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Bobcat in Eaton Canyon

Today I’m working on my San Diego Zoo murals. As I was revising my bobcats in each mural, I recalled a day when I was doing prehistoric and native plant research in nearby Eaton Canyon Nature Park for my San Diego Natural History Museum murals. After I had finished my reference photography there, some motion through some bushes caught my eye.

Bobcat walking (shot by excited artist)

At first it looked like the biggest darn tabby I had ever seen. I soon realized it was a massive bobcat — about three times the size of a large house cat, the biggest bobcat I had ever seen.

I still had my camera handy so I snapped a few pictures which I thought you might like to see.

Sorry about the blur in the walking bobcat photo — I was just too dang excited!

Bobcat turns for one last look at me...

10 thoughts on “Bobcat

  1. Bill,

    We can now add bravery to your long list of attributes.

    Bobcats can be pretty dangerous can’t they? I am amazed you were more concerned about getting the pictures than thinking about a plan if it decided to come and play!


  2. Bill,

    Those are beautiful shots especially seeing as they were spontaneous efforts and not planned photos. Did you do any research after capturing these images to get some idea of the size of the population and range of habitat? And did this feline inspire you to buy a really big sling shot…?


  3. Beautiful photos, Bill. It’s great to see animals like this continuing to survive in southern California.


  4. To Rick C.,
    I knew I was in leaping distance of the bobcat. I was very careful in my approach, watching for any sign that it might attack.

    To Rick T.,
    I know that bobcats roam all over their southern California habitat. I have no idea of the numbers, though (I do know that their habitat is disappearing and I doubt that they are as adaptable as coyotes). I know that they generally are shy and try to avoid human contact (for good reason).

    To Andy,
    Seeing animals in the wild is always a huge thrill for me; it’s one of my favorite pleasures in life. I have been nuts about nature ever since I was a little kid. It goes a long way in explaining my trips to Africa, the Galapagos, Antarctica, etc.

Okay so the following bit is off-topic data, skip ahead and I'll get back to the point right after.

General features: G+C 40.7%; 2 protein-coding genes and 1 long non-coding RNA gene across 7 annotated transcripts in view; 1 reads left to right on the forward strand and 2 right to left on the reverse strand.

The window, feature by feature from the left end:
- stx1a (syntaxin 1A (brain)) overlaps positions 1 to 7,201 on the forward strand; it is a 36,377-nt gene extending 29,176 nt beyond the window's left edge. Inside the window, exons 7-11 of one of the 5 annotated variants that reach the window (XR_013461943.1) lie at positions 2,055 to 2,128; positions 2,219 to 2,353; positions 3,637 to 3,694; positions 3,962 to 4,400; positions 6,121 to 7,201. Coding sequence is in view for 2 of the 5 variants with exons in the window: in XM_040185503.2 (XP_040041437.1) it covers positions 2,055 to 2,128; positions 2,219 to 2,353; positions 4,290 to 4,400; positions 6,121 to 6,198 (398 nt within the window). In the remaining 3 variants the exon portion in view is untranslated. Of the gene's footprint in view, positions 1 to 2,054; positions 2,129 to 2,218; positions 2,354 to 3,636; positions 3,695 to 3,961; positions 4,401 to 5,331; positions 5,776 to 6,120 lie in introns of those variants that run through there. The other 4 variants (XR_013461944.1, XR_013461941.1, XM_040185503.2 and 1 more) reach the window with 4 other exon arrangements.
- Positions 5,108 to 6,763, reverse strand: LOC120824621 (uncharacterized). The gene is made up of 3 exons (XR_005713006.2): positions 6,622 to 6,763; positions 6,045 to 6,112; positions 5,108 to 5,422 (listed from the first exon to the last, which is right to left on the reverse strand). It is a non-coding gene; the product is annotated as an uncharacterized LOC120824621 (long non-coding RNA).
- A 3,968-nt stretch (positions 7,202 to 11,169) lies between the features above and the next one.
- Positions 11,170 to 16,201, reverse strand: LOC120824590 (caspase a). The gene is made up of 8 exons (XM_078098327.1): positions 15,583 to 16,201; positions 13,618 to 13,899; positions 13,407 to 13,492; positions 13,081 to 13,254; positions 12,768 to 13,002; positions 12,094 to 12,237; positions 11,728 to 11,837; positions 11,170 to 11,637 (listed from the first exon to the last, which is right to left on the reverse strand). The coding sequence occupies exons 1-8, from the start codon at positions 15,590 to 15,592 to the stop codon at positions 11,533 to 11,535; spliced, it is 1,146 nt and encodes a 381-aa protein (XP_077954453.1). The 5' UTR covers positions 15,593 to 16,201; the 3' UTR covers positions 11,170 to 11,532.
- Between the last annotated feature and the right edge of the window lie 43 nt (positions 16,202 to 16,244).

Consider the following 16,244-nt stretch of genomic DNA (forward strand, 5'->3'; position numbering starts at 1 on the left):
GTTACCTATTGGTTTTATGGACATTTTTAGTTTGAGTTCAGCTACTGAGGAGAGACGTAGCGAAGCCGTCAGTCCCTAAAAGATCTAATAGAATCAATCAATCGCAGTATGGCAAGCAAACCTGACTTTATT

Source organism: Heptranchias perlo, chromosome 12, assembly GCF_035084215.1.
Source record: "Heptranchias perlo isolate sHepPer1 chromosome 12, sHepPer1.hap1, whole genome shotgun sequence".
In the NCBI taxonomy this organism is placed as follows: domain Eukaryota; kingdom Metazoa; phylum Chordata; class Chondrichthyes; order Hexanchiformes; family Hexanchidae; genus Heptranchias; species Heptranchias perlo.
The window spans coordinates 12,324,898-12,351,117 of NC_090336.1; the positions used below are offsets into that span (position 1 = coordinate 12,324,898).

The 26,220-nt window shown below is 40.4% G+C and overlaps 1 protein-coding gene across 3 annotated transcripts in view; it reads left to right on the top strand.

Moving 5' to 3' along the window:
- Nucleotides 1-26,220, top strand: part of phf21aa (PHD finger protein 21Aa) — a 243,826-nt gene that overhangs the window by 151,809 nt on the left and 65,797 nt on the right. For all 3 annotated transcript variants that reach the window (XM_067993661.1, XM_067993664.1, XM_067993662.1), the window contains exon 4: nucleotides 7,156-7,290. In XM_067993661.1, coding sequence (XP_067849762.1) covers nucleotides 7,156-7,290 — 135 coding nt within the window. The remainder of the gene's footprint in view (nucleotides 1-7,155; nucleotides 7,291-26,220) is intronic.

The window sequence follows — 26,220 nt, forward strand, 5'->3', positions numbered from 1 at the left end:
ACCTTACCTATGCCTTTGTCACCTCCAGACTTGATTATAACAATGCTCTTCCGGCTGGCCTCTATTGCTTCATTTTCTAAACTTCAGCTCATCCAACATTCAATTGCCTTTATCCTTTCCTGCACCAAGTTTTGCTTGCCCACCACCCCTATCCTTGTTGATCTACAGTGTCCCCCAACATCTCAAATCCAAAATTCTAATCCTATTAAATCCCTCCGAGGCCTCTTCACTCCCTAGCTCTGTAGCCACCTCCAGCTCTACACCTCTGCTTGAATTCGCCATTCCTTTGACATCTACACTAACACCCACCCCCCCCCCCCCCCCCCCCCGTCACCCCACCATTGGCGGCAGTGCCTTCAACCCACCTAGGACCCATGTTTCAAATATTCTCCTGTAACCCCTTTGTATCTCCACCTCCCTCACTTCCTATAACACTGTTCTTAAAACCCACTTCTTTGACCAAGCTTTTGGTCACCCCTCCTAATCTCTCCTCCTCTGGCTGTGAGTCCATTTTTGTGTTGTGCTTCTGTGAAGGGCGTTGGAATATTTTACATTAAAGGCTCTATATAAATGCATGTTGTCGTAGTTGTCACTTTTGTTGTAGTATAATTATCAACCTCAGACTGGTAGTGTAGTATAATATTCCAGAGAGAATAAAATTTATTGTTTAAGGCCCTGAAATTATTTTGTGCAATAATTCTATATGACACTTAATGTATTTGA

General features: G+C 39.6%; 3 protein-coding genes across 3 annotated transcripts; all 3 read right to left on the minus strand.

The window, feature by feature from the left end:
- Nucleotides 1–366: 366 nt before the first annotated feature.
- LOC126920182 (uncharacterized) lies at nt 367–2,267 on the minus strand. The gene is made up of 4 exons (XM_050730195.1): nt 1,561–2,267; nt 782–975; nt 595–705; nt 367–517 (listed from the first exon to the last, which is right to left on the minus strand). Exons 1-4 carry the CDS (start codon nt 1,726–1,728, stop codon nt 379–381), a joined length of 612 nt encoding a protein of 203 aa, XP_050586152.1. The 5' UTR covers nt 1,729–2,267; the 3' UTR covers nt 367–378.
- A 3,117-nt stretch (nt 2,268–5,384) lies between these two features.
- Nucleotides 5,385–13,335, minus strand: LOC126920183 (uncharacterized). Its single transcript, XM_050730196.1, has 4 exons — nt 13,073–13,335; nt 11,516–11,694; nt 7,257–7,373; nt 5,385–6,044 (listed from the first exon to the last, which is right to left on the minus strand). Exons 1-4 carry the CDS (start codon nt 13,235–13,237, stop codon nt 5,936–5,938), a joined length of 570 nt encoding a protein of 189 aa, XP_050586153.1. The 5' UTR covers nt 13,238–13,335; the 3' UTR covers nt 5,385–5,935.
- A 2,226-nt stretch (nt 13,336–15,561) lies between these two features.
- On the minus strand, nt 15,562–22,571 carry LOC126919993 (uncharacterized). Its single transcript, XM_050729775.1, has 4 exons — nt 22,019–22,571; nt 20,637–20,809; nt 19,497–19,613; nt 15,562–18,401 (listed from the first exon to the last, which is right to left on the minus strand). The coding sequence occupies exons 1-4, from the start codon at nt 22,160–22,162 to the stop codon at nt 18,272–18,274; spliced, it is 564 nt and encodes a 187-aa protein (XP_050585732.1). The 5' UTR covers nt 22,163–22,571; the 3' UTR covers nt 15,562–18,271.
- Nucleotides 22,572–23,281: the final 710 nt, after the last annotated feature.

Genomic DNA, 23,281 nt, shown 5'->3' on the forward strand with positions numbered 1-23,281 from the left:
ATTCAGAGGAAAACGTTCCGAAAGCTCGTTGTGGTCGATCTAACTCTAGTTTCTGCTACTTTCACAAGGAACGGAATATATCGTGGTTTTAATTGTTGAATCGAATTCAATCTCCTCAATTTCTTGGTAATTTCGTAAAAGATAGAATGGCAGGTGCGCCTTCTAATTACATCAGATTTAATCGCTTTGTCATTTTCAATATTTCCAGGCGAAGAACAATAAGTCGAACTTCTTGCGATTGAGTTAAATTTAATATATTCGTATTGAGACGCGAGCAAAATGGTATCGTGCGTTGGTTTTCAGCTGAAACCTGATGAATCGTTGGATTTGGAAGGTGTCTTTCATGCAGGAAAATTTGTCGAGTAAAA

When I was a kid the children’s librarian at the Reseda Public Library used to put holds on my constant checking out of the Herbert S. Zim Golden Nature Guides. “Give some other boy or girl a chance to check them out and read them”, she’d say. I’d patiently (and feverishly) wait two days. “See? No one else checked them out! Now can I get them again?”

    She’d sigh and always relent. “Woo hoo! Another two weeks with them!” I’d think. I’d memorize every fact and pore over every picture. My son Andy was the same way in regards to animals, animal books and animal videos. My son James was like that, too, except about plants. The three of us still love great nature videos like Planet Earth.

  5. Bill,

    This may seem like a silly question, but are you painting the murals at the zoo? Or are you creating them and then they make one of those huge screen transfers to be applied. Just curious.

    And I may have asked before, but do you work 1 1/2 times up, or more on your illos, and murals as well?

    Always interested in details…..Ray always wondered why anyone would be interested in details…he joked one time saying, “You mean you want me to photograph them with a ruler?”


  6. Bill,

    I read that the murals you are working on are for the elephant enclosure. Is that right?
    My girlfriend and I have a special place in our hearts for elephants. Here in Tennessee we have The Elephant Sanctuary, the nations largest natural habitat refugee. She has volunteered there many times. Its over 2,700 acres and is home to 24 elephants. Some of the elephants came from circus shows (which i absolutely oppose) and others came from enclosures that could no longer house them properly.

    One of my favorite elephants to read about at the sanctuary is Tarra. When Tarra was only six months old, she was prematurely weaned and separated from her mother. She was sold to an animal broker who imported her into the United States. Tarra was flown in a small wooden crate from Thailand to California by cargo plane. She spent the next year and a half living in the back of a delivery truck. She lived in the parking lot of a tire dealer store by day, and a single family residential home driveway by night. Shortly after Tarra’s arrival in the USA, the Asian elephant was declared an endangered species, and all future importation of Asian elephants into America was halted. At night, Tarra would etch out drawings on the floor with a rock to pass the time. She performed for 21 years and also became very well known for her ability to paint with watercolors.